The WMO and its 188 member states are working to set up an early warning system for extreme weather events. The agency is also seeking to improve monitoring of the impacts of climate change, particularly in poorer countries which are expected to bear the brunt of floods, droughts and storms.


Copyright 2007 Reuters Limited. All rights reserved



Extreme weather the norm across globe


Financial Times, Aug. 7, 2007


The world this year has ­suffered record-breaking weather extremes in almost every continent, the United Nations World Meteorological Organisation has warned, with global land temperatures reaching their highest levels since records began in 1800.

The floods, droughts, heatwaves and storms could be part of the climates natural variations and cannot be directly attributed to climate change. However, such instances of extreme weather are consistent with predictions of what will happen as the worlds climate grows warmer.

The findings may fuel concern that action to stem climate change should be taken now. Experts from the Intergovernmental Group on Climate Change have said the process would become irreversible if temperatures rise 3°C above pre-industrial levels.

The WMO said global land surface temperatures in 2007 were 1.89°C warmer than average for January, and 1.37°C warmer than average for April. It tracked an alarming incidence of unusually adverse weather from Europe and Asia to Latin America, the Middle East and Africa.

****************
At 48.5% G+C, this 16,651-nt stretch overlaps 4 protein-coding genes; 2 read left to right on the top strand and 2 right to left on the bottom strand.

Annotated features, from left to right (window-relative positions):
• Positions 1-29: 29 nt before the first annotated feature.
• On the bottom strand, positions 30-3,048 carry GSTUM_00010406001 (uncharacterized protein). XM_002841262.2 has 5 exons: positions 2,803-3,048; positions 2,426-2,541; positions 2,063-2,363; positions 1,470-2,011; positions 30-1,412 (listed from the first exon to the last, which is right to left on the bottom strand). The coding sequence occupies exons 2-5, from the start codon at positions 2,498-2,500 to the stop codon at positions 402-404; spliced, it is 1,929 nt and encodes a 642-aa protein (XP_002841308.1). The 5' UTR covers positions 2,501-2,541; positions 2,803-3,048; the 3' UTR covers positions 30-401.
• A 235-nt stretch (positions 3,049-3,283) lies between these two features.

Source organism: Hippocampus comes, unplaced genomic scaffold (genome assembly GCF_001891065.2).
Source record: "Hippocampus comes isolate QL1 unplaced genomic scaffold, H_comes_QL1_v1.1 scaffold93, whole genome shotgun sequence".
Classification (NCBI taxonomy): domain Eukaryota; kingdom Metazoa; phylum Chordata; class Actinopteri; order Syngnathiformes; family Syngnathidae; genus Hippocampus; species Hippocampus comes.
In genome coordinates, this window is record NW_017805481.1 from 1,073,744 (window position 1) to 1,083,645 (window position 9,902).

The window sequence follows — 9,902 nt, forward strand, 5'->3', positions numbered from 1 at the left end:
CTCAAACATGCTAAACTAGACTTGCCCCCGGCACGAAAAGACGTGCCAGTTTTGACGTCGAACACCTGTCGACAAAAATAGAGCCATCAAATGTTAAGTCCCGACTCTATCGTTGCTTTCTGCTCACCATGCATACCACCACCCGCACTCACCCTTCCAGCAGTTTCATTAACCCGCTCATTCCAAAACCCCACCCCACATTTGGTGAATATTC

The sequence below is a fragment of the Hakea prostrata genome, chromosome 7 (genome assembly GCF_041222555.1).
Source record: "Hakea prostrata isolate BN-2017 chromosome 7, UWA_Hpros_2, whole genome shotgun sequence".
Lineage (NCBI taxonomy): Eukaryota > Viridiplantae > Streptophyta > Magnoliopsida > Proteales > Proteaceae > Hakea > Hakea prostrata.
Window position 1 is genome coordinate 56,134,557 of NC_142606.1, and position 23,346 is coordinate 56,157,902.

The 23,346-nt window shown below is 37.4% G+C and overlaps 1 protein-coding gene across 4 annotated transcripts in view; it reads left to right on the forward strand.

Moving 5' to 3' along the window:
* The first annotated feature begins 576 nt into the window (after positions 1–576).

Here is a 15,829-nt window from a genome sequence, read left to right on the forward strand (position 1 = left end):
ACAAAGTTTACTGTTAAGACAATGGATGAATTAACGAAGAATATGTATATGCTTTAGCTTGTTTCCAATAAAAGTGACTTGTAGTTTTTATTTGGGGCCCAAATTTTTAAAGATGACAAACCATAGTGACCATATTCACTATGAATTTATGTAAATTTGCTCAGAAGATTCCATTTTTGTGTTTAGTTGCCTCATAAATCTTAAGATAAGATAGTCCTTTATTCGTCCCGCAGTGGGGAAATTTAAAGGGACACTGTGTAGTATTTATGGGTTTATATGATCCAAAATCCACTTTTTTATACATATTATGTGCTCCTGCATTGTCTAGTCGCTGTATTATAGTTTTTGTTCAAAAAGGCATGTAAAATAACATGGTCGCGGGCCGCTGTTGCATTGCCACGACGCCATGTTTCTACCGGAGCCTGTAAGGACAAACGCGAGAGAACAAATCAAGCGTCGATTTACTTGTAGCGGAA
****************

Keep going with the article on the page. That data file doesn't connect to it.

Monsoon extremes and incessant rains caused large-scale flooding all over South Asia, it said, a situation that continues even now, resulting in more than 500 deaths, displacement of more than 10m people and destruction of vast areas of croplands, livestock and property.

Cyclone Gonu, the first documented cyclone in the Arabian Sea, landed in Oman on June 6 with maximum sustained winds of nearly 148km/h, affecting more than 20,000 people.

In east Asia, heavy rains in June ravaged southern China, where flooding affected more than 13.5m people; while in England and Wales the period from May to July was the wettest since records began in 1766.

Germany also saw its wettest May since countrywide observations started in 1901; in sharp contrast with the previous month, which was its driest April since 1901.

Further south, the worst flooding in six years hit Mozambique in February, while abnormally heavy and early rainfall in Sudan since the end of June has caused the Nile River and other seasonal rivers to overflow.

A series of large swell waves (3 metres-4.5 metres) swamped 68 islands in 16 atolls in the Maldives, while to the west, in Latin America, early May saw Uruguays worst flooding since 1959.

These deluges were matched by extremes of temperature in other parts of the world, with two record-breaking heatwaves affecting southeastern Europe in June and July. In May, Moscow recorded its highest temperature since 1891.

In July, temperatures in Argentina and Chile plunged to 22°C and 18°C, respectively.

South Africa, on June 27, experienced its first significant snowfall since 1981 (25cm of snow in parts of the country).

The UN will hold a high-level meeting on climate change in September, ahead of a ministerial conference in Bali in December.

Copyright The Financial Times Limited 2007